Thursday, October 14, 2010

Disappointing Sex

A sample of a texting conversation that I had today with a friend.

Me: My conclusion in life: wow! Some people are definitely worth looking at.

Leah (friend): Lol! What do you meaaaaan?

Me: Just thought that I would let you know that the most beautiful person in the world was just in my general vicinity.

Leah: Lol! Thats weird, I just called Heather (her fiance) and she didn't say you were in her general vicinity! :P Who was he?

Me: I have no idea. But that did not prevent me from admiring how he fit into his pants all the ways from produce to the check out.

Leah: Ahahahah you are just wonderful!


And an unfortunate realization. The world is not interested in acting in love to everybody, and as a result, the world is not interested in transforming itself into a better place.

In an unfortunate twist, many "straight allies" have taken the tragic losses of life in the past weeks as a means of becoming ardent war-hawks, intent on ensuring that people can no longer have honest discussions about homosexuality.

I witnessed this on facebook recently, where somebody I went to church with commented on a mutual friend's status update about bullying gay teens. The person I went to church with commented that he loves gay people, but does not approve of their lifestyle.

This is something that we've all heard before. Many times, for those of us who straddle the social groups of church and gay.

And many people instantly attacked him. Many straight people, whose experience as a victim of gay bullying is arguably more vicarious than real, attacked him vehemently. And my heart broke instantly.

You see, this person that attends my church is actually a young teenager, trying to view the world as he has been raised, but just intelligent enough to be willing to step into an open debate about the topic. He is asked questions of his position, and he provides honest answers. And he gets asked more questions. And they become more and more pointed. And more numerous.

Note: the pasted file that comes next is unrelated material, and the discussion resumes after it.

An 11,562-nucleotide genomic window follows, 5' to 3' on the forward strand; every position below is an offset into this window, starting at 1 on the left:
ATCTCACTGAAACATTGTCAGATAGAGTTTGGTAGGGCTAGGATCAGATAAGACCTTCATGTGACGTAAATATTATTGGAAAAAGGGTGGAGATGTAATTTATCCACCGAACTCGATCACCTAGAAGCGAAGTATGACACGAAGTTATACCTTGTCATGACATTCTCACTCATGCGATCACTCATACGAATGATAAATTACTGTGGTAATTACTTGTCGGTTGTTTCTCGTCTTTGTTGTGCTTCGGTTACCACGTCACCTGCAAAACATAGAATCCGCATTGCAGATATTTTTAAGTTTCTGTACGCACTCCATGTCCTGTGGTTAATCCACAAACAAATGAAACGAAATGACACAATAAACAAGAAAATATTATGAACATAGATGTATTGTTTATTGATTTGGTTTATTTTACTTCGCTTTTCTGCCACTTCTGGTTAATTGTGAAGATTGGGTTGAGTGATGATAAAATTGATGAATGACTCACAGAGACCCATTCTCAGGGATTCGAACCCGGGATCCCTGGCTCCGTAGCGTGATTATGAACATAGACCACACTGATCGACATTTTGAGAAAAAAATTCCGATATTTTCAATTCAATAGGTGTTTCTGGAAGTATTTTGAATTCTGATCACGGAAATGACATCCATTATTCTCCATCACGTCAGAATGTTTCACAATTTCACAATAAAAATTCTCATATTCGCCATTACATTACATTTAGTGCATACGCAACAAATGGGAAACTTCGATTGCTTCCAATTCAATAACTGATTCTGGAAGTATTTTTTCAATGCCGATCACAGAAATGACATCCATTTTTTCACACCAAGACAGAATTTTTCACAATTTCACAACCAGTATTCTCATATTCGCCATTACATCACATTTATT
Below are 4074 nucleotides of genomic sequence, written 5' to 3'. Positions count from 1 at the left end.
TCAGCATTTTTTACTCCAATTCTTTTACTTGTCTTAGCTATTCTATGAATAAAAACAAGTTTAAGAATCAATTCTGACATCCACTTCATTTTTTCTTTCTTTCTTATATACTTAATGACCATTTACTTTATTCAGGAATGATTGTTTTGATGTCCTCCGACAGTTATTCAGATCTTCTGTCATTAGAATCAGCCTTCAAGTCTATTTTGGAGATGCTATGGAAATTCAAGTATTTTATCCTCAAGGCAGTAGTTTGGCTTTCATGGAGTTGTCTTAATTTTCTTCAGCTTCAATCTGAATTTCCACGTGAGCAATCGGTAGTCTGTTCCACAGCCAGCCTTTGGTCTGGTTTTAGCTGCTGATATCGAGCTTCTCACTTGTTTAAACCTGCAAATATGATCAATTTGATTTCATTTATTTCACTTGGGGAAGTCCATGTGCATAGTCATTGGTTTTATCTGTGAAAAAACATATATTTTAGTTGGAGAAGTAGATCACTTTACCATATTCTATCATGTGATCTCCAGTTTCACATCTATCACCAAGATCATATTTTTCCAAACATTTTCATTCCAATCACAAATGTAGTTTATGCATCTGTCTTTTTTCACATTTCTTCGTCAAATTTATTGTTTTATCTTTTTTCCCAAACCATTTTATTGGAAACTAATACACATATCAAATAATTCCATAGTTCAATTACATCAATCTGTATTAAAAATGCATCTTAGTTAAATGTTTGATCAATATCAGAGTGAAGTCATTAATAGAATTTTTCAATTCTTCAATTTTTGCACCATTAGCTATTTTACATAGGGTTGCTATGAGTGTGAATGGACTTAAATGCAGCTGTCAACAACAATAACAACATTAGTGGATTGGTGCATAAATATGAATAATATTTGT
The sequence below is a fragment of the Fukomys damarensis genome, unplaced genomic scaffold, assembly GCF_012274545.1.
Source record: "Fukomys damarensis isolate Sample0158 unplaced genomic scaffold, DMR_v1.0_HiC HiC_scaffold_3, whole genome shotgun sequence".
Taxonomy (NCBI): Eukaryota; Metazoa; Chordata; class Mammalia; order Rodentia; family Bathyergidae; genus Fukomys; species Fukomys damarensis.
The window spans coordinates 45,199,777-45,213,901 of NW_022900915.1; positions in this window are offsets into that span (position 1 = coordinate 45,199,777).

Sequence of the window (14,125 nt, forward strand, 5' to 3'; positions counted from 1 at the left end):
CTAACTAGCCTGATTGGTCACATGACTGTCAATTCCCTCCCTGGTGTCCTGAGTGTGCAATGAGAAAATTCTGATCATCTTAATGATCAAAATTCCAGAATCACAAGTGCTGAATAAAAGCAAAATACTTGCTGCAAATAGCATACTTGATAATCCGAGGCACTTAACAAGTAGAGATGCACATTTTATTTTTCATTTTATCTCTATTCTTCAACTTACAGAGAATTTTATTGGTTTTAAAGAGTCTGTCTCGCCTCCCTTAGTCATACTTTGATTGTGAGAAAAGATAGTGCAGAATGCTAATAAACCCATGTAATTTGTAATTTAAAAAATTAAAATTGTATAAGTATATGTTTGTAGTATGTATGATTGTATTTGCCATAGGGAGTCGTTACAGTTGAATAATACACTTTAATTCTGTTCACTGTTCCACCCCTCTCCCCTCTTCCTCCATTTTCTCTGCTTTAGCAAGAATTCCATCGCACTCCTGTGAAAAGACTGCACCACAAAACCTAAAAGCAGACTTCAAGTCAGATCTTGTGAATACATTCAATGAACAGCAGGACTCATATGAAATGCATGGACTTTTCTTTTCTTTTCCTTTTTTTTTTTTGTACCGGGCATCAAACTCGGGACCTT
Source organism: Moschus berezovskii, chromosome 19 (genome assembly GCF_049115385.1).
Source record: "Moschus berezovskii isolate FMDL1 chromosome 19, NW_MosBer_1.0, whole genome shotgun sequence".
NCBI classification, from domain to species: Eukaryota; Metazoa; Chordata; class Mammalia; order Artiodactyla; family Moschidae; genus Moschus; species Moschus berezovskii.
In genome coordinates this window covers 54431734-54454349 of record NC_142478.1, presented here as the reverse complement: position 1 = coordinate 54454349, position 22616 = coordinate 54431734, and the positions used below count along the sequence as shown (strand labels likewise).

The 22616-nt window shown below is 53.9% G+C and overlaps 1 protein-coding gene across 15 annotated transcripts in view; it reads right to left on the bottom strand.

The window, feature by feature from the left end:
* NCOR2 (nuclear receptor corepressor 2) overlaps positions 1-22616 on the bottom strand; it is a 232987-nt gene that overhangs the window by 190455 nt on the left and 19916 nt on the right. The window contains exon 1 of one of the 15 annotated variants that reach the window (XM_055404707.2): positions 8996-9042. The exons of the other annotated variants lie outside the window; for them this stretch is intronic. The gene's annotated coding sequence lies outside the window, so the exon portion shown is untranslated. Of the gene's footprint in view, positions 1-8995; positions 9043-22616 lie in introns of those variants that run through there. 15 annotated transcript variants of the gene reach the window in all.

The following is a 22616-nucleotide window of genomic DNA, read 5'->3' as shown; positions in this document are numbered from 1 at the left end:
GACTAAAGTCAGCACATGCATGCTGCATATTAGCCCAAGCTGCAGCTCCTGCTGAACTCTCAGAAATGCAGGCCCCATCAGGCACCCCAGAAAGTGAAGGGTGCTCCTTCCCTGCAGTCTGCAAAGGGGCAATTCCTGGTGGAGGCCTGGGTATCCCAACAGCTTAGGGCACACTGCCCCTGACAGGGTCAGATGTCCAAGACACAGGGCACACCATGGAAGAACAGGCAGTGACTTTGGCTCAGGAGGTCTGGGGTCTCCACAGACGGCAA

And more inappropriate.

Its a form of bullying. Intellectual in format, and it forces people to become more and more isolated and less and less willing to communicate.

You see, these suicides have arroused a massive alarm. Finally.

And yet, it has also caused an incredible amount of anger that, rather than looking to console and change the world, wants to point fingers and blame individuals. This instead of welcoming them, discussing, and allowing both to be changed as a result. And somehow I have noticed that to be the attitude shared by our "straight allies".

For some reason, those people who went through the scalding and terrorizing reality of gay bullying for their entire life (and who continue to go through it) appear to be more interested in having a heart to heart; a life-changing discussion. Changing perspectives demands, absolutely demands, love.

To my friend from church: thank you for your honesty, and your willingness to be vulnerable. Thank for sharing your verses, for saying that you do not wish to condemn and do not condemn anybody, and do not claim to know God's heart completely; thank for saying you love gay people despite their actions.

To those random people who claim to be allies: I appreciate your support for the cause of putting an end to gay bullying, but if you can't love everybody then I am not entirely certain that I want your love. Everything we do must be done in grace, must be done in the interest of change, and must put us in an equally vulnerable position. Otherwise we reinforce perspectives of being cold, arrogant, and lacking in love. None of these things are good.

To my gay allies: May we never forget that we have an opportunity to transform the world whenever people are prepared to honestly discuss with us. It is our responsbility to love, accept, and offer ourselves as a response.

(and next time, why science is bad...)